In the days when I worked at Cromer Museum (1978-1999) I became obsessed with noting down the patterns of hand-knitted ganseys from old photographs and surviving examples in museum collections. This section of the Northfolk website is an extension of that research. I was attempting to document every gansey pattern I could find from Norfolk and this is a work in progress. The source data for these web pages (with original sources, background information and a gansey chart) is put into a 'Modes' database, which is the system that is most widely adopted in UK museums today. The html code for these pages is generated from the database. The copyright in the pattern charts is licenced under Creative Commons and may be freely used in non-commercial ways with attribution and without modification. Images may be subject to copyright and where known this is given.
It is essential that a pattern, as interpreted by me, is verified by knitting up a swatch. As I am not a knitter myself I am indebted to a small team of knitters from the Sheringham Textile Group (that meets in the Sheringham Museum at The Mo every third Tuesday of the month) for undertaking this. The knitter who verified the chart is acknowledged in the database and on the pattern chart. The pdf charts are created first as a Word table and converted for publication using 'CutePDF Writer'. In some cases the chart is only a 'best endeavour' as the photographs are not always clear enough to be certain but I and the knitting team have made every effort to chart every pattern exactly as they were knitted in the original.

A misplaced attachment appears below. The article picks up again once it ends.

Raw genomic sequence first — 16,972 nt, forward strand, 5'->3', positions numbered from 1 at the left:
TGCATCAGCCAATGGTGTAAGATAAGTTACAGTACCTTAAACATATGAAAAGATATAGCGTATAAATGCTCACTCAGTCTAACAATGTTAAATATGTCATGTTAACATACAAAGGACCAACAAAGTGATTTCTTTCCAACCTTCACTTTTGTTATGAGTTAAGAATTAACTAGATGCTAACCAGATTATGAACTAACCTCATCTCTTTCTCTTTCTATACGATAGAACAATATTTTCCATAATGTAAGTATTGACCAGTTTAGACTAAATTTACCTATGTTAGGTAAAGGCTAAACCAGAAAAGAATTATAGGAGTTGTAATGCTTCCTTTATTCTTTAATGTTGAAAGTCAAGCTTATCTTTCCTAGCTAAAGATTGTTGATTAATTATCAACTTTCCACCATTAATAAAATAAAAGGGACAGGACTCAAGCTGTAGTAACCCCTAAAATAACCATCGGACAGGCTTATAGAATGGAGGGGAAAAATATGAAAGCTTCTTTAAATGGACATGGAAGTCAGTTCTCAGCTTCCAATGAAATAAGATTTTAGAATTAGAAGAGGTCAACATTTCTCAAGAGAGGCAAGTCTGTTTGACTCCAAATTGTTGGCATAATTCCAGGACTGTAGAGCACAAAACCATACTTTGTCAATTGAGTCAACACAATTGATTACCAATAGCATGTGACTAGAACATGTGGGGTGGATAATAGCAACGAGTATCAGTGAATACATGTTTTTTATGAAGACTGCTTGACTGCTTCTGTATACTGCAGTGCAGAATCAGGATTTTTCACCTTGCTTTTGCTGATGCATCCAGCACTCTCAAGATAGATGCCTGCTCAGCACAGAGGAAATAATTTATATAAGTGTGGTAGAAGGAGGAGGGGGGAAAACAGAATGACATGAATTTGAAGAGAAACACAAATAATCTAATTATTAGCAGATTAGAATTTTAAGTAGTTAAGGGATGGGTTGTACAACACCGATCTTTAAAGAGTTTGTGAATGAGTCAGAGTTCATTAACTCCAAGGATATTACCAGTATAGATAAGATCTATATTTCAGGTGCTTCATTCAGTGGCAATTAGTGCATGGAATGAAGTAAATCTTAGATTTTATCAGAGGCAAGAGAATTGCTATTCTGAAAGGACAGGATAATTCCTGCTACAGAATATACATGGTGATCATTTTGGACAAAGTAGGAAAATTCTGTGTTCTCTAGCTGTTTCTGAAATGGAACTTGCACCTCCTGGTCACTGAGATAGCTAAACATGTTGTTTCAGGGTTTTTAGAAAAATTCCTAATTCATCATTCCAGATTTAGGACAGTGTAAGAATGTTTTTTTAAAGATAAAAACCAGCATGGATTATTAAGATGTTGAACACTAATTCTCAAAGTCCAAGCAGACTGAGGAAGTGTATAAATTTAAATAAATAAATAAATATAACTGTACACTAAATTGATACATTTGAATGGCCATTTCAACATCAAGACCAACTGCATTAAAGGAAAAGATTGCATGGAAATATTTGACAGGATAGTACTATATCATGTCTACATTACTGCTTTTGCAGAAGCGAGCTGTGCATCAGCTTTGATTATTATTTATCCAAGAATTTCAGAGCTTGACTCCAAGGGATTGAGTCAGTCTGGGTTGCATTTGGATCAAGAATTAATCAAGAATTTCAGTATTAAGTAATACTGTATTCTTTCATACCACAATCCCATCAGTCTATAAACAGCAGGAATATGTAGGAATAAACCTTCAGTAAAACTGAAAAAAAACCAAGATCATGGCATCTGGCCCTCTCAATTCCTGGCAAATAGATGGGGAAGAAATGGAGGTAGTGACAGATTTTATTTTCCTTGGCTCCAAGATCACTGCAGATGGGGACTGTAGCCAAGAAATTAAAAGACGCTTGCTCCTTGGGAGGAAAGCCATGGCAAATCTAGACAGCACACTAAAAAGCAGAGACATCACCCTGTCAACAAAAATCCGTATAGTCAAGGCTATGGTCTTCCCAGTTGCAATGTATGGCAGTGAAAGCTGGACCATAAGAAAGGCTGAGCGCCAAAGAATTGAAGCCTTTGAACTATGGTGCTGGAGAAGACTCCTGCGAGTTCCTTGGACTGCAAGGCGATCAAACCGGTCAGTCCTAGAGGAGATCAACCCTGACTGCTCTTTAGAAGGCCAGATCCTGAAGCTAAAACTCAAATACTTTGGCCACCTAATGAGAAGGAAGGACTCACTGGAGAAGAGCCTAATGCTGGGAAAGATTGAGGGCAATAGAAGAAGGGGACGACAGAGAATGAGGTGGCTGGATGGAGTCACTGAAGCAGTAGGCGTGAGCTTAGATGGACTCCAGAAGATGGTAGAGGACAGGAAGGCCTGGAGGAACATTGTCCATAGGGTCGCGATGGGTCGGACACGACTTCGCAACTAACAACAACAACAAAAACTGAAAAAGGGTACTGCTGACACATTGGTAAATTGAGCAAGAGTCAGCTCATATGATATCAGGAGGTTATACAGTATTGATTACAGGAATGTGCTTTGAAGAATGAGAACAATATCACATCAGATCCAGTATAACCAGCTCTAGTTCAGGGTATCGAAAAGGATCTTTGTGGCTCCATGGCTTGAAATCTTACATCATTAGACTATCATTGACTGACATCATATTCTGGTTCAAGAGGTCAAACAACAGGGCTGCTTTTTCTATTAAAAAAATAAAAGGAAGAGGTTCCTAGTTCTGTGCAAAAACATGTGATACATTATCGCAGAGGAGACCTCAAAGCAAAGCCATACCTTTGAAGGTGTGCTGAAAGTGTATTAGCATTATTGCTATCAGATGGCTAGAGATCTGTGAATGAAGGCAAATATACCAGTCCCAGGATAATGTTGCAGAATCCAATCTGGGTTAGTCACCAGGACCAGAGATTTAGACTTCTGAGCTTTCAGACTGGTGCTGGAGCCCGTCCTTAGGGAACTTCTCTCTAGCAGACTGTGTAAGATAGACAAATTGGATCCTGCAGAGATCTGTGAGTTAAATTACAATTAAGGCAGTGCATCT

Left: Belsha Johnson, Sheringham fisherman. An autochrome by Olive Edis (©Cromer Museum). Right : test swatch of Esther Nurse's pattern by Val Smith.
For those who may not know, ganseys were worn pretty well universally by the fishermen of the British Isles and around North Sea coasts (including The Netherlands and perhaps other places that I have not yet discovered). They can be traced to the early 19th century with certainty but their earlier origins are less clear. While many fishermen chose to wear commercially purchased hand- and machine-knitted jumpers, it is the beautiful hand-knitted designs that are associated with specific places and knitted by loved-ones that are the most interesting to me. From the 1950s onwards only the die-hard traditionalist fishermen wore hand knitted ganseys, as new materials and designs for clothing worn at sea became available. They are very rare today and I would encourage anyone encountering surviving examples (in any condition) to try to get them into a museum collection, as they are at risk of moth and being discarded by un-knowing relatives. I would be delighted if they would tell me about them too, so I can document them.
Martin Warren, The Northfolk Project